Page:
This program took place on Thursday, April 21, 2016
Understanding spoken words should be a tremendously difficult task; listeners must rapidly translate sound waves into meaningful information about speech, distinguish between perceptually similar words (did he say “forty” or “fourteen”?), adapt to speaker accent and other idiosyncrasies, parse filler words such as “like” and “um,” discriminate between the speech signal and background noise, and make sense of ambiguity (“does she mean Carleton knights or Carleton nights?”). Yet, despite these challenges, most listeners appear to understand spoken words instantly and effortlessly. Carleton professor of psychology Julia Strand will present research from her laboratory that helps shed light on the process of spoken word recognition, including how listeners make use of contextual information and visual cues (seeing the talker).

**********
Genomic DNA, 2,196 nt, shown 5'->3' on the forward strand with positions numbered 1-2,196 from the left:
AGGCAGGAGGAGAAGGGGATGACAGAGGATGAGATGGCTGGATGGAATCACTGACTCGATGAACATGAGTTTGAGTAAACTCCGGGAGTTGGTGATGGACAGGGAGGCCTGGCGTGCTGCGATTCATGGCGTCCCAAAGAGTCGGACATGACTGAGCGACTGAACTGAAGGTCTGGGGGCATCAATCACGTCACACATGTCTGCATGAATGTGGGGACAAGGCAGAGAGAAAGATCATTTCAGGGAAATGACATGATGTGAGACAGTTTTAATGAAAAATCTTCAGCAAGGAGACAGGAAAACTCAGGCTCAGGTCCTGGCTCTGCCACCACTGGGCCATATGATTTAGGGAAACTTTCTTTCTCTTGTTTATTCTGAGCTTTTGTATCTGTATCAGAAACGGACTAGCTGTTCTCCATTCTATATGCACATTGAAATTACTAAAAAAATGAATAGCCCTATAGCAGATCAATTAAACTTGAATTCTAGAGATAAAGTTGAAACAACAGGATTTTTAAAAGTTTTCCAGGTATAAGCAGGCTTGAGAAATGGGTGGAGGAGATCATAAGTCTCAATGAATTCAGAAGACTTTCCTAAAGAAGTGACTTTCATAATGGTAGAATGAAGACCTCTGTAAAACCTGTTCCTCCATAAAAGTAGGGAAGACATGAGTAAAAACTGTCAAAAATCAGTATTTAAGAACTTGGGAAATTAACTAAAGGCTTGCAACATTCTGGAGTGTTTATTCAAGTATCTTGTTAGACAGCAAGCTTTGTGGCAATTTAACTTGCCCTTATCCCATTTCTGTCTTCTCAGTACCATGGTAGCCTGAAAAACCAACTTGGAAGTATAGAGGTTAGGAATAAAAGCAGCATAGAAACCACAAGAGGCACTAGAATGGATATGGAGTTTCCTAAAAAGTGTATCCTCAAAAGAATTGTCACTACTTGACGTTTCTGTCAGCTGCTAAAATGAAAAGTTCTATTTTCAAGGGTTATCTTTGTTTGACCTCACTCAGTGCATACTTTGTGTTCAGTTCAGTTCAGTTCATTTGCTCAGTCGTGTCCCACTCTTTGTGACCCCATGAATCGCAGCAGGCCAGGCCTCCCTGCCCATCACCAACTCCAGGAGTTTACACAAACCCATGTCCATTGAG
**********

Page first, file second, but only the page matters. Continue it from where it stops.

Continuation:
ABOUT THE SPEAKER
Julia Strand (B.A., Tufts University; PhD., Washington University in St. Louis) teaches courses including Introduction to Psychology, the Psychology of Spoken Words, and Sensation & Perception. Her research focuses on how humans are able to turn sensory information about speech into meaningful representations. Topics of research include how cognitive abilities influence language perception, what traits of words promote easy recognition, how word recognition abilities change with age, and how visual information (seeing the talker) influences language processing.